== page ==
Anarchism: A movement where people say “fuck” a lot

Black Lives Matter: Well duh

Cisgender: For some reason cisgender people get offended by this word

Discourse: Top-quality political conversation and premium content for all, prepared by this chef.

Environmentalism: That thing everyone cares about but nobody does anything about

Feminism: We used to think it meant “equality for all genders” or something like that, but according to Taylor Swift, it now means “not pitting women against each other”–never saying something that could offend another woman, ever, especially not if it calls them out on their privilege.

Gender: Something everyone wants to police based on body parts they can’t see

Hoxhaism: An ideology that is named after a Stalin-esque Albanian dictator and is completely unpronounceable

Imperialism: It’s okay if companies do it as long as they have a rainbow logo

Jerk: See meninist.

KKK: Still not listed as a terrorist group for some reason

Luxemburg, Rosa: Everyone’s unproblematic fave

Meninist: Of course it’s an abbreviation for Marxist-Leninist and not some crappy reactionary “movement” saying that feminism is bad, why would you think that?

Neurodiversity: Autistic people or people with other learning or developmental disorders who want to be accepted rather than cured, whose concerns must not be valid because they can write a blog post and therefore they have no problems

Organizing: Folding the proletariat neatly and putting it into a drawer, and sorting it into file folders. Okay, no, this is talking about organizing protests. Which some people expect you to be doing all the time, every single moment of your life, even if you don’t really know anyone to organize a protest with or you have a job getting in the way of this mysterious, vaguely defined “revolutionary work.” Honestly, we don’t even know what this is supposed to entail.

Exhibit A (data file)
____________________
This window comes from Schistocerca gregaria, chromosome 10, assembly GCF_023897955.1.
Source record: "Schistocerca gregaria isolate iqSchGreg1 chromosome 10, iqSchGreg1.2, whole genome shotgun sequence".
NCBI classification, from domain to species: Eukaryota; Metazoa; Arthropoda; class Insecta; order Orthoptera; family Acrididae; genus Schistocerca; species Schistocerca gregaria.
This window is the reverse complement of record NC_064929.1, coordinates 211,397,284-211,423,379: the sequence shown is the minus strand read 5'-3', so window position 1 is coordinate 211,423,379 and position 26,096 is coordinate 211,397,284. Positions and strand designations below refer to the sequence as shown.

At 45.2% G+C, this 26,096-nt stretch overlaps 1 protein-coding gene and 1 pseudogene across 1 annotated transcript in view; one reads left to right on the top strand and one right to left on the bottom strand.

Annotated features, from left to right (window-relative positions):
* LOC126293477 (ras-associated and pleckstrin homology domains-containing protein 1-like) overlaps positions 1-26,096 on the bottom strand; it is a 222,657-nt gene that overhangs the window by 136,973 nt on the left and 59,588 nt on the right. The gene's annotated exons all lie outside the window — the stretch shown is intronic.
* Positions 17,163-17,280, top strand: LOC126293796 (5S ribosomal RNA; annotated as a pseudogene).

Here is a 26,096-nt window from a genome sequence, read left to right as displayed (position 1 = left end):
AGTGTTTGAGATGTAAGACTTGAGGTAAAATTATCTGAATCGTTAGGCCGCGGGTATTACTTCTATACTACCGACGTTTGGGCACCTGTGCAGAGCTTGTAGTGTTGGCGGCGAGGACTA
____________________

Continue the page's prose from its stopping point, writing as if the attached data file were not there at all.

Pansexual: Someone who’s sick of hearing all those pan puns, they’re really not funny any more

Quality Journalism: This glossary, as well as all other writing by The Fence Post, is a perfect example

Radical feminism: Unfortunately a lot of these people are TERFS (transgender-exclusionary radical feminists), so keep them off your turf

Socialist: Hopefully you

Trotskyists: Everyone hates them and they write lots of newspapers

Union of Soviet Socialist Republics: The only example of communism or socialism or even liberalism, ever, which failed so therefore you must be wrong

Violence: Never the answer, so calm down and be quiet

Women: Do not want to see your dick pics

X: You started dating them but then they said they didn’t support feminism, so you shoved some breadsticks into your purse and left. Now they’re your X.

You: Are almost done reading this

Zapatistas: Mentioning them is guaranteed to shock anyone who tells you that capitalism is the only economic system that has ever worked